May 25, 2016

Elizabeth Johnson-Young Wins National Communication Association Award

Elizabeth Johnson-Young, assistant professor of communication, was recently awarded the prize for the Top Student Paper in the Health Communication Division of the National Communication Association. The paper, “Predicting Intentions to Breastfeed for Three Months, Six Months, and One Year Using the Theory of Planned Behavior and Body Satisfaction,” was written and submitted while completing her doctoral studies in the spring of 2015 and was presented at the organization’s national conference in Las Vegas in November.

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Johnson-Young’s research surveyed pregnant women regarding their intentions to breastfeed their babies for three recommended periods of time. Findings demonstrated the strength of the theory of planned behavior constructs in predicting these intentions, as well as a possible boomerang effect of perceived subjective norms, which might also be conceptualized as perceived social pressure. Including body satisfaction prior to and during pregnancy also appeared to be a significant moderator of these intentions, providing a new way to understand both theoretical influences and practical considerations for this specific population in making health decisions.

Rochelle Featured in Radio Segment

Warren Rochelle, professor of English, was the featured writer on The Rainbow Minutes, a feature of WRIR, 97.3. His topic was Gay Science Fiction and Fantasy. Check out http://wrir.org/ for more information.

Lorentzen Gives Talk at Victorians Institute

Eric Lorentzen, associate professor of English, presented a talk at this year’s Victorians Institute conference, held in Charlotte, Oct. 23-25.  The theme of the 43rd annual conference was “The Mysteries at Our Own Doors,” and his talk was entitled “‘The Narrative of the Tombstone': Teaching English 251S — British Victorian Detective and Sensation Novel.”  In this talk, he was able to share, with Victorian colleagues from across the country, the pedagogical philosophies and praxes that he has employed in his course for the Department of English, Linguistics, and Communication, as well as an argument about the goals and objectives of this course and genre.  He also connected the talk to a summer course here at the University of Mary Washington in which he and his students pursue the study of Sir Arthur Conan Doyle and his famous detective, Sherlock Holmes.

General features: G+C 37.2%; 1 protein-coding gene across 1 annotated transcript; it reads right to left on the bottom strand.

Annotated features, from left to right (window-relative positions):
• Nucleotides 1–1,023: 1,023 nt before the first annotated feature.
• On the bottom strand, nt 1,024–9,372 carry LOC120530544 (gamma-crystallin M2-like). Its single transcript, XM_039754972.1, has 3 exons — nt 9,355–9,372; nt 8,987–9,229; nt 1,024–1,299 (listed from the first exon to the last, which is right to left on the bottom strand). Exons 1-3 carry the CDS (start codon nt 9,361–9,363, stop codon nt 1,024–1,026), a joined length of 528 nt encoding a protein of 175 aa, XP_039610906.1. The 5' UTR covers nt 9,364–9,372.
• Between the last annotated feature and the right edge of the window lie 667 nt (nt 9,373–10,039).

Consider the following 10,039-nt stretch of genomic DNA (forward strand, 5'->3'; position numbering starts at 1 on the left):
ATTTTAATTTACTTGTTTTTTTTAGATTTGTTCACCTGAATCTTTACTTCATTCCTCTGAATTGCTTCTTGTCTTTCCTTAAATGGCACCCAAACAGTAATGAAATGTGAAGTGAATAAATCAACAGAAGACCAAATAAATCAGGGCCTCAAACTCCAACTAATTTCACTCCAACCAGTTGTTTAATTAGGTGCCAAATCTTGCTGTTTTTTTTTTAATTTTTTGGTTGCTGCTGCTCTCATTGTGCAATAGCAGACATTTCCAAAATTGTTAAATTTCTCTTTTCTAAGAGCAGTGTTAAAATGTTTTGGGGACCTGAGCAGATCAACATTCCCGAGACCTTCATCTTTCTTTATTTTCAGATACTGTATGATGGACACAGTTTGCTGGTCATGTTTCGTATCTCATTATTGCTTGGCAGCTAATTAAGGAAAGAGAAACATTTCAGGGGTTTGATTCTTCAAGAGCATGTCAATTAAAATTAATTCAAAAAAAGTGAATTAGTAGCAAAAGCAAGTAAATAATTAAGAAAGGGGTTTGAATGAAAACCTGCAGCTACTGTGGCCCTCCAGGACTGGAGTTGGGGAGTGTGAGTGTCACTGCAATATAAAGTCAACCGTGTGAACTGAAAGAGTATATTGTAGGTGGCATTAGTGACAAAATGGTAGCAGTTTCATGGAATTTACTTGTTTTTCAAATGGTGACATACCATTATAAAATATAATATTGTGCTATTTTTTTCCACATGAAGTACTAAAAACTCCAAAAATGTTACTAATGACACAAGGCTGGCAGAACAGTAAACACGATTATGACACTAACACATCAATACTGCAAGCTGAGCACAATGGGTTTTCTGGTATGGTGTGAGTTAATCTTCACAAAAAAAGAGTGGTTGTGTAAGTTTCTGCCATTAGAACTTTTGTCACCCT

Cross-Country Chronicles

Adam Hunter pedaled from California to Virginia, blogging about his experiences along the way.

Cross-Country Chronicles

Adam Hunter pedaled from California to Virginia, blogging about his experiences along the way.

English Alum Nominated for Emmy

UMW Alumnus Alexander Cardia ’07 is among the nominees for the 35th Annual News & Documentary Emmy Awards announced by the National Academy of Television Arts & Sciences. Cardia is nominated in the category of Outstanding Graphic Design & Art Direction, he was nominated for his animation and design work on Superheroes: A Never-Ending Battle, produced by PBS. For a full list of nominees, visit: emmyonline.com/news_35th_nominations.

 

 

 

Scanlon’s With Good Reason Interview to be Rebroadcast, June 21

English Professor Mara N. Scanlon’s interview about Walt Whitman and the famed poet’s experiences as a Civil War nurse will be rebroadcast on the public radio program “With Good Reason” beginning Saturday, June 21.

In 1862, poet Walt Whitman went to Fredericksburg to search in field hospitals for his brother who had been wounded in a Civil War battle. Shocked by the bloodshed, Whitman worked as a nurse for years through the end of the war.

The interview, “Whitman at War,” originally aired in 2009. The segment can be heard online at http://withgoodreasonradio.org/2014/06/america-the-beautiful/.

Finally, the Right Fit

Simpson Library boasted new CD-ROMS. The Battlefield Athletic Complex had just been completed. And acid wash jeans and shoulder pads ruled Campus Walk.

Finally, the Right Fit

Mollie Welty's UMW journey, which started in 1989, came full circle at Commencement.

Creative Critics

A small circle of University of Mary Washington students scrutinized the printed sheets of poetry resting on their laps. Lost in their lively deliberation the amateur literary critics seemed oblivious to the bitter cold outside the Combs Hall window.